musica Dei donum
"Antonio Vivaldi: Dixit Dominus"
Roberta Invernizzib, soprano;
Sara Mingardod, contralto;
Thomas Cooleyf, tenor;
Sergio Forestig, Georg Zeppenfeldh, bass
Körnerscher Sing-Verein, Dresdner Instrumental-Concert
Dir: Peter Kopp
rec: January 2006, Dresden, Lukaskirche
Archiv - 00289 477 6145 (© 2006) (68'28")
Baldassare Galuppi (1706-1785):
Antonio Vivaldi (1678-1741):
Dixit Dominus (RV 807)abcdef
When the music of Vivaldi was rediscovered, about 50 years ago, only his instrumental music was performed. It took some time
to discover that the master of the Italian concerto also had composed religious music worth performing and recording. Since
then some of his religious compositions have reached considerable popularity. Among Vivaldi's religious output there are quite
a number of works for the Vesper liturgy. Dixit Dominus, a setting of Psalm 110 (109), is one of them. So far two
settings of this text by Vivaldi were known, RV 594 and 595. The RV number of the setting recorded here shows it is a late
discovery and was only recently added to the catalogue.
The booklet doesn't quite make clear whether this piece was known before or was only discovered recently. It is clear, though,
that it wasn't immediately recognized as a composition by Vivaldi, as in the manuscript it was attributed to Baldassare Galuppi.
In the 1750's or 1760's the Roman-Catholic court in Dresden was looking for new religious music from Italy. Some music was
ordered from the best-known copying shop in Venice, which was owned by a priest, Don Giuseppe Baldan. He sent some pieces
by Vivaldi, but attributed them to Baldassare Galuppi, by then the most famous composer in Venice, and generally known by his
nickname, 'Buranello'. This Dixit Dominus was only identified as a work by Vivaldi in 2005 by the Australian scholar
Janice Stockigt. It is one of four compositions by Vivaldi from the Sächsische Staatsbibliothek in Dresden which are falsely
attributed to Galuppi.
It is a long and brilliant composition, which is divided into choruses and solo passages, often of a very virtuosic character. The
tenor aria 'Dominus a dextris tuis', for instance, is like a movement from a violin concerto: the tenor gets hardly any time to
breathe. Paul Agnew deals with this problem admirably. There is some text expression as well: the second movement ('Donec
ponam'- "I shall make of your enemies a footstool for you") is dominated by descending figures, and the solo part is
appropriately given to the alto. The orchestra depicts the rippling of the water in the 8st movement ('De torrente'): "He will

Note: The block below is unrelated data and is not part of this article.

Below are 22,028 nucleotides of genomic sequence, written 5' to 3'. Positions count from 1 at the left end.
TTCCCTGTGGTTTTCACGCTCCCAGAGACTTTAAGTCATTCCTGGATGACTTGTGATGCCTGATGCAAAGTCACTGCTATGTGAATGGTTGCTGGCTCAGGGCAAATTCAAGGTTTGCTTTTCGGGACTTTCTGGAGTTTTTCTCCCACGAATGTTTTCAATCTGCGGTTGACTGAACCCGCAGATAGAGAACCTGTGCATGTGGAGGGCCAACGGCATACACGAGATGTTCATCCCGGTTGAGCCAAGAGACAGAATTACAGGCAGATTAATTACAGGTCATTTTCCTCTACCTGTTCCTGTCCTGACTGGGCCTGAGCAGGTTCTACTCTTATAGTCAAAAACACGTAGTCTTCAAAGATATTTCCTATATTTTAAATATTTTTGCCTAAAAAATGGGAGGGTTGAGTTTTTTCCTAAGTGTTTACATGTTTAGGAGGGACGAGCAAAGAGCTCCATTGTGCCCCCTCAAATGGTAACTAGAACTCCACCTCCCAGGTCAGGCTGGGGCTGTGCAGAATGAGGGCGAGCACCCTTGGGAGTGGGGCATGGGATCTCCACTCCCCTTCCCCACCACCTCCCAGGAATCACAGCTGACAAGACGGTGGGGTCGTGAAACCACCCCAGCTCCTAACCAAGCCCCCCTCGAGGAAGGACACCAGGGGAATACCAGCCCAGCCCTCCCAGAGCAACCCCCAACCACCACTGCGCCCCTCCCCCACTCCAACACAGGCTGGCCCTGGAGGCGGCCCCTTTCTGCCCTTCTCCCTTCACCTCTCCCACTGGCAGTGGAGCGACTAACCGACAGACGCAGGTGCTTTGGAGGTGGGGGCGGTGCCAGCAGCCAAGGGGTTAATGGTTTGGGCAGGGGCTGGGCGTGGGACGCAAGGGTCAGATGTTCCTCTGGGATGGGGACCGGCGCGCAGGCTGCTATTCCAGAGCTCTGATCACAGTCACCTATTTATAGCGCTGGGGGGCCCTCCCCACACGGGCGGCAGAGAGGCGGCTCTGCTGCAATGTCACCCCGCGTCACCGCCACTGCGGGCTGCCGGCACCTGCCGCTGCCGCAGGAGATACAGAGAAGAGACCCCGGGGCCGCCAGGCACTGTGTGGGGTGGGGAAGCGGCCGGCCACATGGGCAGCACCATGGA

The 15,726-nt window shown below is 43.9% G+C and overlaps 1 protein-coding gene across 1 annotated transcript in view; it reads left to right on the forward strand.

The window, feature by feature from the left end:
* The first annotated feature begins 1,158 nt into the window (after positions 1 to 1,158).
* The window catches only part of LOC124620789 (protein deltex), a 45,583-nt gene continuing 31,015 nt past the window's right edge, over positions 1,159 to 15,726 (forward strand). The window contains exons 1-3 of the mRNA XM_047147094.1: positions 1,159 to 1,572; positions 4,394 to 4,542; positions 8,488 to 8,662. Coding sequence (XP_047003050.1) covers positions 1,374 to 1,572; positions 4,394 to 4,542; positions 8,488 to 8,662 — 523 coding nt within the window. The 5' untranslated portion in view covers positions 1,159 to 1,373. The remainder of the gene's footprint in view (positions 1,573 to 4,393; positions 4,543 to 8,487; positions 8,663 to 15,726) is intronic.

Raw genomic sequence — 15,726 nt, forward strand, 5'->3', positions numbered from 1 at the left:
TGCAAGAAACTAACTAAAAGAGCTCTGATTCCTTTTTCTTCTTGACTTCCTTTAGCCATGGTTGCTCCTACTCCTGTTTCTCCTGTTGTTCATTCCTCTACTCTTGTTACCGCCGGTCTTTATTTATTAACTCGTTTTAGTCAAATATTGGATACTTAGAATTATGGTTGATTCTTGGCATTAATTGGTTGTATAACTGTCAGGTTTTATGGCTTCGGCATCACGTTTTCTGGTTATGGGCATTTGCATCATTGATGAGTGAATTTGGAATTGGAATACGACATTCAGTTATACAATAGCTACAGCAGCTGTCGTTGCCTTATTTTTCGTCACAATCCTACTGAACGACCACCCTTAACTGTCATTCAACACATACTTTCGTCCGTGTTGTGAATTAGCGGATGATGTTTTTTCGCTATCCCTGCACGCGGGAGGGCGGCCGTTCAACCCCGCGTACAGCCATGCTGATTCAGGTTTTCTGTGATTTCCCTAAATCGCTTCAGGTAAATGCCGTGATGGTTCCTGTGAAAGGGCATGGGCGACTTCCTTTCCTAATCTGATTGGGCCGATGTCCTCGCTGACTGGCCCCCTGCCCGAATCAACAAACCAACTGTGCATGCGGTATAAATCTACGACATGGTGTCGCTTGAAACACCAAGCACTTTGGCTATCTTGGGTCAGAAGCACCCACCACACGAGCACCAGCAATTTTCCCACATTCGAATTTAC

drink from a brook by the way ...".
In the booklet Vivaldi expert Michael Talbot explains what the reasons are to believe that this piece was composed by Vivaldi.
But even when one doesn't read his arguments and just listens to the work itself its Vivaldian character is obvious. It is very
hard to believe, for instance, that the tenor aria I referred to before could been written by someone other than Vivaldi.
Even if this piece had been composed by Baldassare Galuppi there would be no reason to ignore it, considering its excellent
quality. And the remaining compositions on this disc - also three Psalm settings which are part of the Vesper service, this time
really written by Galuppi - are of considerable quality as well, and show that Galuppi was a fine composer. Stylistically they
belong to a different era, which is demonstrated by the frequent alternation of soli and tutti within movements. "This flexibility
looks forward to the church music of Joseph Haydn and his contemporaries, who undoubtedly learned a lot from Galuppi,
technically and aesthetically", Michael Talbot writes. It has to be added, though, that there is alternation of this kind in some
movements of Vivaldi's Dixit Dominus as well, which have led to the assumption this setting is a work from late in
In Galuppi we find some interesting text illustration as well: in Nisi Dominus the orchestra depicts the flight of the
arrow ("like arrows in the hand of the mighty are the children of one's youth"). Melismas are written on words like 'somnum'
(sleep - Nisi Dominus) and 'aquae' (waters - Lauda Jerusalem). And 'panem doloris' (bread of sorrows) is
expressed by dissonance chords. One of the most moving parts is the 'Gloria patri' from Nisi Dominus, set as an aria
for soprano, breathtakingly sung by Roberta Invernizzi.
The music on this disc is of great beauty, and receives the best possible performance here. I have only mentioned two of the
soloists by name, but the others are just as good. I knew the choir from recordings with German music, and I had a positive
impression of its quality, but here it even surpasses its previous performances. And the Dresdner Instrumental-Concert gives a
strong and colourful reading of the orchestral parts, showing performing Italian music appropriately isn't a prerogative of Italian
Johan van Veen (© 2007)